Talking leadership 18: Hideo Ohno on improving innovation and culture change

The Tohoku University president discusses the legacy of the 2011 earthquake and making his institution more friendly to foreigners 

March 22, 2022
Hideo Ohno Tohoku University
Source: Tohoku University

Hideo Ohno believes Japan’s culture of innovation has stagnated. The president of Tohoku University says the country has lost the dynamism it had in the glory days of the 1970s and 1980s, when it ruled the world of consumer electronics.

The thoughtful physicist also offers a more philosophical explanation, in the vein of “what goes up, must come down”: “It’s a price, if I may say, of being successful at one time.”

In the latest in our Talking Leadership series, Ohno explains why he thinks Japan may be on the up again, his experience of the 2011 Tohoku earthquake and its profound impact on Japanese society, and why he is trying to make his institution more welcoming to foreigners.

Tohoku University is on a mission to boost its data-driven science and technology output. It is investing hundreds of millions of dollars – funded partly by the government and partly by industry – in a new science park that will be a one-stop shop for scientific measurement. Researchers from Tohoku and other universities, as well as from industry, will be able to use the facility, which will house a 100nm X-ray microscope, MRI machines and more. Those working on materials science, agriculture, life science and beyond will make use of it, Ohno says.

THE Campus views: How can we solve Japan’s student mobility issues?

It is endeavours such as this that will put Japan back on the global innovation map, according to Ohno: “I believe we lacked that part [dynamism]. And we are now trying to get back [on] track.”

He also identifies a change in the underlying purpose of much of the research and other initiatives happening in Japan, compared with a decade ago. Since the 2011 earthquake devastated the country – it was the most powerful earthquake ever recorded in Japan – universities, businesses and government have shifted their focus to benefiting society, he says. One project he cites as an example is a huge cohort study of 150,000 people; he says he was able to persuade the government to fund such a large study because of the earthquake.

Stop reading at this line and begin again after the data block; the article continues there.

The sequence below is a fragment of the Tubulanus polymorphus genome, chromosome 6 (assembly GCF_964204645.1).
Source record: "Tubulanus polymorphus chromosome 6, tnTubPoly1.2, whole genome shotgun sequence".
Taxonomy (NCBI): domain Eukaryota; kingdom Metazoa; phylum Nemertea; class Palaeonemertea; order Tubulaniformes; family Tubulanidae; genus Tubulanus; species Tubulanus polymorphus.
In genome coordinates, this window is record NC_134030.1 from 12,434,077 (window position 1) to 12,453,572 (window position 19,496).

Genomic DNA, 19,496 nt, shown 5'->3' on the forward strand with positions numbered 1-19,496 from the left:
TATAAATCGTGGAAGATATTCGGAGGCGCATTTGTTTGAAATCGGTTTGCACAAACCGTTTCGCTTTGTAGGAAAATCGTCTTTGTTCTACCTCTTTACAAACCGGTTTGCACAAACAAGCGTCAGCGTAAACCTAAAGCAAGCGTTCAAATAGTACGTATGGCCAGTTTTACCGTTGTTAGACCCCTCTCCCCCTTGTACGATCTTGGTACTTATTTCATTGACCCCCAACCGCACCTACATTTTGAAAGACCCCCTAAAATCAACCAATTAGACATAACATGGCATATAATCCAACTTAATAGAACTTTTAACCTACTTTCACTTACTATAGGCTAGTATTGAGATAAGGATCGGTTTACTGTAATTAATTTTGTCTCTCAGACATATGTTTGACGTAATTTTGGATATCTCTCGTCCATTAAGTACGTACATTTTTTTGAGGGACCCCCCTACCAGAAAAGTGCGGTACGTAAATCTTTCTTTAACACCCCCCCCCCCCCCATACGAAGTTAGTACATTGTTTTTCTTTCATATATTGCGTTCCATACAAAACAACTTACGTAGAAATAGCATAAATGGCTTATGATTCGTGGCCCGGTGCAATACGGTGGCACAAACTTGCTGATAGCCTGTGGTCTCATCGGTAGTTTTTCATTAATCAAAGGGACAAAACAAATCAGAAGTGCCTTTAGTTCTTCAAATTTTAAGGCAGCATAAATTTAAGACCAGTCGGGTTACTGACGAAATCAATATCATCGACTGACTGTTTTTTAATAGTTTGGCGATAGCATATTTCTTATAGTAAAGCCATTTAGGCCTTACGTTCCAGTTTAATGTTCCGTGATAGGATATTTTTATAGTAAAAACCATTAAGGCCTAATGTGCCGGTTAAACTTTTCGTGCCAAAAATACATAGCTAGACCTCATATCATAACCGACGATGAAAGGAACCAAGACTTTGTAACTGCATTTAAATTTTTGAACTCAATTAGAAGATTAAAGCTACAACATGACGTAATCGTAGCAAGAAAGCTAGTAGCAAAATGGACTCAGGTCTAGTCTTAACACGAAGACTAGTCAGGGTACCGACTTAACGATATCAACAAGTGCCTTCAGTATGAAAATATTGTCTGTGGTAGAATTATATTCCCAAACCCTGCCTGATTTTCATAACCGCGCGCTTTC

“I believe the UK and the US tried to establish such a cohort but failed because they couldn’t get enough participants,” he adds.

The day of the earthquake

On 11 March 2011, the day of the earthquake, Ohno, a professor at the time, was on the fourth floor of a Tohoku University building reporting to an advisory board. The building began to sway and objects fell from the ceiling. It was the third shock that made him realise a lot of lives were going to be lost.

He left the building with his colleagues. They found a safe place, and once the emergency generator kicked in, they watched the tragedy unfold on the news. At this point, there were reports of 200 deaths. Ultimately about 20,000 people would lose their lives to the earthquake and the tsunami it caused, including three students from the university.

In the month immediately after the disaster, even before they had electricity back on campus, Tohoku set up an institute for disaster reconstruction and regeneration. In the years that followed, hundreds of projects have been developed with the aim of supporting society.

It is initiatives such as these that will reinvigorate Japan, Ohno believes: “We have to always reinvent ourselves – not just Japan, but other countries as well.”


One area that Ohno knows the university needs to reinvent is internationalisation. Japan has a reputation for being somewhat unwelcoming to foreign faculty.

“Probably there’s some truth in it,” Ohno admits. “And that’s something that we need to change.”

His strategy is to hire part-time staff. “Recruiting full-time is still not very easy – because of the language, because of the customs, because of many other things.”